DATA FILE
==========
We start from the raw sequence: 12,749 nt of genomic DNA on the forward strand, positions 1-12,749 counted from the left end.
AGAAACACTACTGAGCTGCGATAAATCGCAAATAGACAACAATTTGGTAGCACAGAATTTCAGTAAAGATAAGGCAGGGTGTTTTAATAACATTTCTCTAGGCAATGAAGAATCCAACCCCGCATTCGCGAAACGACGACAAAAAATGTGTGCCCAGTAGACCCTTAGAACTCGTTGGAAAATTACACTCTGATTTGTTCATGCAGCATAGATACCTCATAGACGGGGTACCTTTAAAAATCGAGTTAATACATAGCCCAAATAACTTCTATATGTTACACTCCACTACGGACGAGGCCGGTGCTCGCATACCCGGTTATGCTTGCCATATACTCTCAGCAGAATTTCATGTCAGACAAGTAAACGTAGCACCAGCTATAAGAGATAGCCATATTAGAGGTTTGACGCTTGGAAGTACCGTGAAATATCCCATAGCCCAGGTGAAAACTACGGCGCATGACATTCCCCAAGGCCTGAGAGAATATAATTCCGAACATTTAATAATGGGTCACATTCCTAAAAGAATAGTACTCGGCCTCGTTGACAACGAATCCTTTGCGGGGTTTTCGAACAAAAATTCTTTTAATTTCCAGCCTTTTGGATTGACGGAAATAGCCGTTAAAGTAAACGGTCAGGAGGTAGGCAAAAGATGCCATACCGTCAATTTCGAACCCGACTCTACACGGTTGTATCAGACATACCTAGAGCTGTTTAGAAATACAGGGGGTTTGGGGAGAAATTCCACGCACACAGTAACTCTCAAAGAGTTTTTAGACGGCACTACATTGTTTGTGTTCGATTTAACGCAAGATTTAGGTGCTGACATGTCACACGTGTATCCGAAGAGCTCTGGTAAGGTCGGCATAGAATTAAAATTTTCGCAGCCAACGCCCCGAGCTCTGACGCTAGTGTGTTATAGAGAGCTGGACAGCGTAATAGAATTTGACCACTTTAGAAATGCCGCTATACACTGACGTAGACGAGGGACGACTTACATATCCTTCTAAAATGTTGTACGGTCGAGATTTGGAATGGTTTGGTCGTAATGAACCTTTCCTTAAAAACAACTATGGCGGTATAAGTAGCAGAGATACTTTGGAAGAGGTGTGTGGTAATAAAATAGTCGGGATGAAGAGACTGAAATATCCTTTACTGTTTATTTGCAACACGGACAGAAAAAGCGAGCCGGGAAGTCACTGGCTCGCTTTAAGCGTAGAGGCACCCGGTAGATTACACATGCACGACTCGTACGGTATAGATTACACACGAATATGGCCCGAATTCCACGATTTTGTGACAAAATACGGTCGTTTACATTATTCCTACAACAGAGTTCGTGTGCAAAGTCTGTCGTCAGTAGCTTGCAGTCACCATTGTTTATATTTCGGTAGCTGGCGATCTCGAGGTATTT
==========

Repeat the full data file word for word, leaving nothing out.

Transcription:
We start from the raw sequence: 12,749 nt of genomic DNA on the forward strand, positions 1-12,749 counted from the left end.
AGAAACACTACTGAGCTGCGATAAATCGCAAATAGACAACAATTTGGTAGCACAGAATTTCAGTAAAGATAAGGCAGGGTGTTTTAATAACATTTCTCTAGGCAATGAAGAATCCAACCCCGCATTCGCGAAACGACGACAAAAAATGTGTGCCCAGTAGACCCTTAGAACTCGTTGGAAAATTACACTCTGATTTGTTCATGCAGCATAGATACCTCATAGACGGGGTACCTTTAAAAATCGAGTTAATACATAGCCCAAATAACTTCTATATGTTACACTCCACTACGGACGAGGCCGGTGCTCGCATACCCGGTTATGCTTGCCATATACTCTCAGCAGAATTTCATGTCAGACAAGTAAACGTAGCACCAGCTATAAGAGATAGCCATATTAGAGGTTTGACGCTTGGAAGTACCGTGAAATATCCCATAGCCCAGGTGAAAACTACGGCGCATGACATTCCCCAAGGCCTGAGAGAATATAATTCCGAACATTTAATAATGGGTCACATTCCTAAAAGAATAGTACTCGGCCTCGTTGACAACGAATCCTTTGCGGGGTTTTCGAACAAAAATTCTTTTAATTTCCAGCCTTTTGGATTGACGGAAATAGCCGTTAAAGTAAACGGTCAGGAGGTAGGCAAAAGATGCCATACCGTCAATTTCGAACCCGACTCTACACGGTTGTATCAGACATACCTAGAGCTGTTTAGAAATACAGGGGGTTTGGGGAGAAATTCCACGCACACAGTAACTCTCAAAGAGTTTTTAGACGGCACTACATTGTTTGTGTTCGATTTAACGCAAGATTTAGGTGCTGACATGTCACACGTGTATCCGAAGAGCTCTGGTAAGGTCGGCATAGAATTAAAATTTTCGCAGCCAACGCCCCGAGCTCTGACGCTAGTGTGTTATAGAGAGCTGGACAGCGTAATAGAATTTGACCACTTTAGAAATGCCGCTATACACTGACGTAGACGAGGGACGACTTACATATCCTTCTAAAATGTTGTACGGTCGAGATTTGGAATGGTTTGGTCGTAATGAACCTTTCCTTAAAAACAACTATGGCGGTATAAGTAGCAGAGATACTTTGGAAGAGGTGTGTGGTAATAAAATAGTCGGGATGAAGAGACTGAAATATCCTTTACTGTTTATTTGCAACACGGACAGAAAAAGCGAGCCGGGAAGTCACTGGCTCGCTTTAAGCGTAGAGGCACCCGGTAGATTACACATGCACGACTCGTACGGTATAGATTACACACGAATATGGCCCGAATTCCACGATTTTGTGACAAAATACGGTCGTTTACATTATTCCTACAACAGAGTTCGTGTGCAAAGTCTGTCGTCAGTAGCTTGCAGTCACCATTGTTTATATTTCGGTAGCTGGCGATCTCGAGGTATTT